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You know how important it is for your health to drink plenty of water. It is, after all, one of the essential elements of life. Though it’s been used for years, some people may not recognize the optimum healing and rehabilitative effect that aquatic therapy can provide. Water is the best environment to achieve full function, no matter what your injury or issue is.
What is it?
Physical therapy that is done in a pool or other aquatic environment is known by several different names including aquatherapy, aquatic therapy, water therapy, pool therapy, hydrotherapy, therapeutic aquatic exercise, or aquatic rehabilitation. It’s done under the supervision of a trained healthcare professional and is appropriate for children, as well as adults, and the elderly.
You may assume that aquatherapy is a new idea, but it’s actually been around for thousands of years!
Here’s the proof:
Ancient Romans and Greeks were common practitioners of bathing in hot springs in order to relax and improve circulation.
Hippocrates advocated a bath in spring water as a way to treat sickness.
Swiss monks used warm water to care for the disabled and ill in their community.
Japanese hot springs are commonly used for ailments such as menstrual disorders, skin problems, constipation, and chronic pain.
Doctors in Germany strongly advocated water birthing and pediatric water therapy in the 1960s and 1970s.
Let’s take a look at some of the wonderful benefits aquatherapy can provide:
Muscle relaxation. Warm water causes the muscles to relax and also improves peripheral circulation.
Provides resistance. The force of the water provides natural strength training.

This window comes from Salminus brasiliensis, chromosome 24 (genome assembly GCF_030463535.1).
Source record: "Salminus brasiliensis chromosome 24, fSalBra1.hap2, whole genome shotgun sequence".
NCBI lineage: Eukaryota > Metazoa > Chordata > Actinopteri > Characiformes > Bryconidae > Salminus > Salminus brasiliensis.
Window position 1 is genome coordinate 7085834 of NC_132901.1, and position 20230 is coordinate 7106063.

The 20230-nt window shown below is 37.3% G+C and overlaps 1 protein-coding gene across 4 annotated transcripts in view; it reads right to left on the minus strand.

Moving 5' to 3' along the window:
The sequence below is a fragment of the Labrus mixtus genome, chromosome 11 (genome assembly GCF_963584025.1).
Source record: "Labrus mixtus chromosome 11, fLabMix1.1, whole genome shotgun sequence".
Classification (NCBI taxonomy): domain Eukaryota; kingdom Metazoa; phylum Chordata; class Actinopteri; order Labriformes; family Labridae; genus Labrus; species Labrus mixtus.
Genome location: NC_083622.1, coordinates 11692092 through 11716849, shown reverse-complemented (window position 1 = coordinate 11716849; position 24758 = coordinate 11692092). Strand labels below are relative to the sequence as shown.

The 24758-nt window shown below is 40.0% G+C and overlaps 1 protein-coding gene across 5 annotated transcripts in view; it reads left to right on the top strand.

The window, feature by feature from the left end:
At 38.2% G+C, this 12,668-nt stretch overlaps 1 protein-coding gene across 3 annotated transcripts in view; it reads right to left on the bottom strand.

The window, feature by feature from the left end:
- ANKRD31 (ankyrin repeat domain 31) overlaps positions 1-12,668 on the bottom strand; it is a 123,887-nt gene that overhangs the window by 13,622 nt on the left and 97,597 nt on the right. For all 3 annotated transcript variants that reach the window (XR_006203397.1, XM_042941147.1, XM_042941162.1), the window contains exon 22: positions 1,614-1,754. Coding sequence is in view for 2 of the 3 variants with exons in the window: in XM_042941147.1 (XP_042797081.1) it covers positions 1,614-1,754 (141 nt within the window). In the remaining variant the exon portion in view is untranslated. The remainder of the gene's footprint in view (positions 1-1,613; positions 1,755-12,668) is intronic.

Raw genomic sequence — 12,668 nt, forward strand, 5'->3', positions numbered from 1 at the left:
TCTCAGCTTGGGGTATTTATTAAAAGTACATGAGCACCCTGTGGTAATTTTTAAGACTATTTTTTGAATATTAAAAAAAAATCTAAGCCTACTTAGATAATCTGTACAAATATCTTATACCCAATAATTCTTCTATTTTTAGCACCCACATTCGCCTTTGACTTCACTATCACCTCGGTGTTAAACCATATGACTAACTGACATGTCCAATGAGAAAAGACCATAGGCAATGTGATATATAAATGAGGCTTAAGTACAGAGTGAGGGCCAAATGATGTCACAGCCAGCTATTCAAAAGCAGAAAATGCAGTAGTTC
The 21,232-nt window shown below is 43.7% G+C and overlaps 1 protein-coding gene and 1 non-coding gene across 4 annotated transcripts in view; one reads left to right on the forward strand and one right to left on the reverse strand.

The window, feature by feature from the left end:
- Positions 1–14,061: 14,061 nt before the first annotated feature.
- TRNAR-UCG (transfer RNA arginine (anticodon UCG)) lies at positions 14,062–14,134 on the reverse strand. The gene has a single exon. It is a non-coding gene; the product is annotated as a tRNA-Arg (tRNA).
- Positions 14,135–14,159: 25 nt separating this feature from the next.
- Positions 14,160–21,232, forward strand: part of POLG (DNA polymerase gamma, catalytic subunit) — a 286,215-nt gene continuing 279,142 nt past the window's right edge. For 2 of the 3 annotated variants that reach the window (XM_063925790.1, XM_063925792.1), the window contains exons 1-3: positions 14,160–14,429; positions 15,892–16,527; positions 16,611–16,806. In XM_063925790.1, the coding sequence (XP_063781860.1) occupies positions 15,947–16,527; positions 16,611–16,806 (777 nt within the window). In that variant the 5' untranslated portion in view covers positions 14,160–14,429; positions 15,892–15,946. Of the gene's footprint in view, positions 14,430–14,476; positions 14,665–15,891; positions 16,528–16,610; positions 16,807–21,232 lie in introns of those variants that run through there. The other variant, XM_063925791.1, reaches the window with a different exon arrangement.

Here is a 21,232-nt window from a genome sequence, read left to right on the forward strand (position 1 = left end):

Promotes body awareness. The warmth of the water helps you to be more in tune with your body, improves balance, and helps with trunk stability.
Gentle on injuries. If you’ve been injured or are rehabbing from a surgery, aquatherapy can provide you with strength training without putting any more stress or risking damage to your injury.
Lowered pain sensitivity. Water’s natural buoyancy alleviates much of the pain associated with related to injured or damaged joints and muscles.
Improved attitude. When you feel that you’re making progress, your attitude improves and you have the drive to keep pushing forward.
What conditions does aquatherapy help?
There are a whole host of health circumstances that can be improved by aquatic therapy.
Here are the most common:
Arthroscopic surgery recovery
Idiopathic joint pain
Joint reconstruction surgery recovery
Joint replacement surgery recovery
Lower back pain
Spinal cord injury
Sprains and strains
Traumatic Brain Injury
As advances are being made, it’s quite possible that more ailments and/or injuries could be added to this list.
The great benefit of aquatherapy is that it provides a place for those who are injured or disabled to exercise, rehab, and regain strength and mobility in a way that they couldn’t do on land.